committee, of whi::h you are the
chairman, to inveetiga'e the conduct
of the Democratic caucus which, in
January, 1884, nominate 1 a candidate
for United States Senator, and as
the mat er is thus raised to the plane
of respectability and placed in charge
cf intelligent and honorable gentle
men. I propose ti give it appropriate
attention. For myself I invite and
challenge tbe most thorough and rigid
scrutiny. My private correspondence
and books of account will be cheer
fully submitted to your inspection if
von desire it. I only insist, in case
auy testimony is given which in the
slightest deg'es inculpa'es me, that 1
may be oflered an opportunity of ap
pearing before the committee. I am
very respectfully yonrs, eto.,
n. B. PAINS.
In reply t ) this, under date of
January 25th, Chairman Cowgill said
that, 'If, in tbe presentation of this in
quiry, any tendency tending to incul
pate you in any degree with any ques
tionable transactions be read I assure
you that your request to appear ba
tons the commit t;e wilt be mcst cordi
ally and fully acceded to.' I have re
ceived so notice or intimation that
thcrd was occasion for my appear
nee, nor has the commitee
asked for my books or
private correspondence. The invest!
gation appears to hsve taken the
wildest rang, aided by the authority
and powers of the House, and rumors
and the faintest gessip hunted down
and traced to tboir soutce, and it tne
majority of tbe committee are the up
right aud honorable men ttiat ttisy
were assumed to be they must nave
found no testimony tendirg in the
least degree to Inculpate me with any
ques'ionable transaction; and here,
bo far as I am concerned, I may for
the present leave the matter. But the
committee professedly sought cause
for expelling fonr members of the
House for bribery, but were compelled
to completely exonerate each one of
A Baak Rnlaed by a Speculating
Rochester, N. Y., April Ki Great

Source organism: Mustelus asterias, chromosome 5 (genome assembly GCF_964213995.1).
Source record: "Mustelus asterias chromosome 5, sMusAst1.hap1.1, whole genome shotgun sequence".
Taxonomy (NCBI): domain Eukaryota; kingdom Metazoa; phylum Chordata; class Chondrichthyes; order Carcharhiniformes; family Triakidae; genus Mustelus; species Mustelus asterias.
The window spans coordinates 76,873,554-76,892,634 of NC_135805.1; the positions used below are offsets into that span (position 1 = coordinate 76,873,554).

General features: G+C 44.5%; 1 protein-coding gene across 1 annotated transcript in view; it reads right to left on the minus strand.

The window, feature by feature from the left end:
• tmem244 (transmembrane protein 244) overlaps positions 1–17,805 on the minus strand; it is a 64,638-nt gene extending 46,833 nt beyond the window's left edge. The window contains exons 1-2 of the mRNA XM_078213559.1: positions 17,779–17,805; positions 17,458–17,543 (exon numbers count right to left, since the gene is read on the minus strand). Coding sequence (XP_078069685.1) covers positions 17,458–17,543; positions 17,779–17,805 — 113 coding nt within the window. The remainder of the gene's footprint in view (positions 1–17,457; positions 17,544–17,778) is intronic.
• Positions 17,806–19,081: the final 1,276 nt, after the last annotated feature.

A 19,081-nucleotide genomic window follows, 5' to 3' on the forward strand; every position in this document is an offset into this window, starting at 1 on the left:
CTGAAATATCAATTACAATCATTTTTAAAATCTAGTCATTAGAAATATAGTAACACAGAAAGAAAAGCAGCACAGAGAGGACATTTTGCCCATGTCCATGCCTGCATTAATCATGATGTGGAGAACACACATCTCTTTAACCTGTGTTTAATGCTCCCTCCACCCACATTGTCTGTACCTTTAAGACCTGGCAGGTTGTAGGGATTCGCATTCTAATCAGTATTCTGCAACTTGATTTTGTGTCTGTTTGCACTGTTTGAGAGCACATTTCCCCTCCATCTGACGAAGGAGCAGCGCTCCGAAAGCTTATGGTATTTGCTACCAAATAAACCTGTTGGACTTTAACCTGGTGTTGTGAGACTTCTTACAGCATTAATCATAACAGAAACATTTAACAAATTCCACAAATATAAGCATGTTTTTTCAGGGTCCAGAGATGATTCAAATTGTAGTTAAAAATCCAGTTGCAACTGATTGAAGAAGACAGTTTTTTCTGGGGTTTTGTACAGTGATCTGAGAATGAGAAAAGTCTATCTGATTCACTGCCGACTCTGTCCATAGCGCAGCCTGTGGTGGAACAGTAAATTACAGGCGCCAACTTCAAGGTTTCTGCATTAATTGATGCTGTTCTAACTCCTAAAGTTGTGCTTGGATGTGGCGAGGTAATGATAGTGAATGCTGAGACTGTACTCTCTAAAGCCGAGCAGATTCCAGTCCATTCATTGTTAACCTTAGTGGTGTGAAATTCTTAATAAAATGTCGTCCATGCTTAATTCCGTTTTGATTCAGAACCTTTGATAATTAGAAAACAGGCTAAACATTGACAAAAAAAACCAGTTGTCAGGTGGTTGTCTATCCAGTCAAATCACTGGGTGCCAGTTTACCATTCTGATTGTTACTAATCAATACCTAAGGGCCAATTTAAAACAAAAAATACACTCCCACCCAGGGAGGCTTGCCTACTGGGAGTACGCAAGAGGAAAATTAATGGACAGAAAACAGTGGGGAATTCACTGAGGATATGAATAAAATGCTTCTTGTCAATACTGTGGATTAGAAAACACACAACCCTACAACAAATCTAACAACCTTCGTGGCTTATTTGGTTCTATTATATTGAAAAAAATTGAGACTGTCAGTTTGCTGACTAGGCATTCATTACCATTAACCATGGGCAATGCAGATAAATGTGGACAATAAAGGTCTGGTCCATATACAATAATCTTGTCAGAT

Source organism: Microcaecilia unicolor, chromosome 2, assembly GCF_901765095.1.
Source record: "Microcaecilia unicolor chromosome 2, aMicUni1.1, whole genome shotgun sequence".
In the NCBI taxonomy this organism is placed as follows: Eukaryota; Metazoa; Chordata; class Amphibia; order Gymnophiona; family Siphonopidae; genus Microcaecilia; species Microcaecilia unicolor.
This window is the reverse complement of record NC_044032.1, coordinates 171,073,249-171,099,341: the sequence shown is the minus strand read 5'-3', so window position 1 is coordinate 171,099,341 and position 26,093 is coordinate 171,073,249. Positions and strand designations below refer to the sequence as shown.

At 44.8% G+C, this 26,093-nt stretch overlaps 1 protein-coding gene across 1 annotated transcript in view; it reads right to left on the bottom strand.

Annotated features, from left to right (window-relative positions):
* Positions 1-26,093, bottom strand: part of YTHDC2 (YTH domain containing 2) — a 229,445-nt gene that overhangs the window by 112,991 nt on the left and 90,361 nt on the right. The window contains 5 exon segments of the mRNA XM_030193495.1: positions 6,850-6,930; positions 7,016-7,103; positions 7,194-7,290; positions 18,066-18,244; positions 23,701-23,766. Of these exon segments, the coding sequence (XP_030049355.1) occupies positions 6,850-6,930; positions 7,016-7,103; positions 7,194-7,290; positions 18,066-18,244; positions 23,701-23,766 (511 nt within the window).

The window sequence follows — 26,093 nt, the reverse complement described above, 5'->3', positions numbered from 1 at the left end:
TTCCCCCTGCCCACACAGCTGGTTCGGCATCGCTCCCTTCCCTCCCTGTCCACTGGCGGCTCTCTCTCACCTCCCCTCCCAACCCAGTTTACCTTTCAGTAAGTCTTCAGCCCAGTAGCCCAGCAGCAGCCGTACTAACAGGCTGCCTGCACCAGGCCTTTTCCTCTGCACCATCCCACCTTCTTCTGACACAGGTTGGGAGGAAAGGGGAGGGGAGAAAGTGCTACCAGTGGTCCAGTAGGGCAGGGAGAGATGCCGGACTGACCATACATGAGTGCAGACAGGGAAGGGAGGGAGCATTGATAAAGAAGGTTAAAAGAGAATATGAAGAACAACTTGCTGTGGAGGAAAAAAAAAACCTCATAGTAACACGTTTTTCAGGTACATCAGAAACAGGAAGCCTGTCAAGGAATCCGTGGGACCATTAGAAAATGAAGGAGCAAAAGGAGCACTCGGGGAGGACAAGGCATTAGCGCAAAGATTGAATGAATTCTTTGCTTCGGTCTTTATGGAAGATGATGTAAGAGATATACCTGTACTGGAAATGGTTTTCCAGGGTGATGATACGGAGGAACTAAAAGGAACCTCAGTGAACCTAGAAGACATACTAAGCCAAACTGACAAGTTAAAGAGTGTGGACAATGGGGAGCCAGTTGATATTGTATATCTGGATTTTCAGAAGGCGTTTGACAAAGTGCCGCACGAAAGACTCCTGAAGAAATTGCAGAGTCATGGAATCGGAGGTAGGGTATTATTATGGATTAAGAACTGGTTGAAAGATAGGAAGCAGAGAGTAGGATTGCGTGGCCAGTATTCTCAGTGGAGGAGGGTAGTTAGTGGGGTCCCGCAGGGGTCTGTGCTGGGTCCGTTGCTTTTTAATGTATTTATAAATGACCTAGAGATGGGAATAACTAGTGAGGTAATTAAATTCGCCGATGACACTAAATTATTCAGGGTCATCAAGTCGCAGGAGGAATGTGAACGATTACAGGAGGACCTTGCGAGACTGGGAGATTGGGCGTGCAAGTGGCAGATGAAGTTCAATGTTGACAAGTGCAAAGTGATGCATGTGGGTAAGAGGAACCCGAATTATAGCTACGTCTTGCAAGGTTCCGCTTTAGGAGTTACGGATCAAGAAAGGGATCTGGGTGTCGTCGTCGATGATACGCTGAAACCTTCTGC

excitement was occasioned at Angeli
ca, N. Y., tday, by the announce
ment that the First National Bank of
that place had clos?d its doors.
It is stated that J. E. Robinson,
the cashier, is defaulter to the
mount of 15,000. When last heard
from he was in Canada. Robinson
had been cashier of the bank for
twenty-five years, and the utmost con
fidence in his integrity had prevailed.
It is believed that speculations in
wheat wai the cause of his alleged de
falcation. The directors are persistent
in tbe claim that the depositors will
be paid in full.
PARNELL to BEILLY.
Ackaowelfxlamftat of Amerlra'a
Aaat I'ontrlbullou to the Par
Detroit, Mich., April 16. The fal
lowing cablegram was received in this
London, April lii.
Tho Kev. Chas. Keillp, Treasurer lriab Na
tional Leaitue. Detroit:
1 thank you f ir your encouraging
message advising the dispatch of tho
magnificent subscription .of 12,000.
We here attach no credence whatever
to the statement recently cabled from
America as to the existence of any ill
feeling on the part of the National
Lengua of America or it 3 leaders
toward our movement. We have the
utmost confidence in the leaders of
the American Laxue. We value their
exertions and help moit highly, and
we trust that your organization may
maintain aud extend its influence aud
high efficiency until the victory of the
Irish cause is secured. parnkll
LrJNPBona'B perfume, Edenis.
Lundborg's perfume, Alpine Violet.
Lnndborg'B perfume, Lily of the
Lundborg's perfume, Marchal Niel
Another lattlaa Trrrlu. rjr Harder.
Foot Smith, Ark., April ltt An
other Indian Territory murder is re
ported at the United Sttt s Marshal's
olliee to-day. It is the killing of a
Che okee Indian named Ladsr, by
James I'.iton, a white ma 1, near -Mc-Alister.
Upton and Leader had a wies -ling
mutch last week, snd Upton hav
ii.g been downed became aDery and
provoked a quarrel with Leader,
Mich resulted m hie dead.
Brnnllfj lour Home.
Finish the walls and ceilings with
Alabastine. Yon can do it; inex
pensive; try it. White and twelve
tints. Cheaper and better than paint,
kalsomiue or paper. Disinfects and
prevents diseases. Beautiful sample
card free. By druggists, hardware
and paint dealers. $150 given awav.
S. MANSFIELD A CO., Mcmi'hii .'
(eorfla I.niuavr Mllla linrnrsl.
Savannah, Ga , April Ki. The mips
of the Waycross Lumber Company,
at Watertown, G., burned to-day.
The loss is eetiuuitAtl at flnO.000; in
eurauce $'J.",000. Four bundled per
sons are thrown out of employment.
What a grand, great country this is
with its vast territory, its big rivers,
its pretty women and its Veni Villi
Viol cure. It's Salvation Oil.
WEEKLY TRADE REVIEW.
H0XE 5MPS0TEHFS r IX THE IV
Indications of a Good Spring B111I-
psp Decrea-e la the Num
ber of Failures.
iBriCUL TO TBB APPI1L. I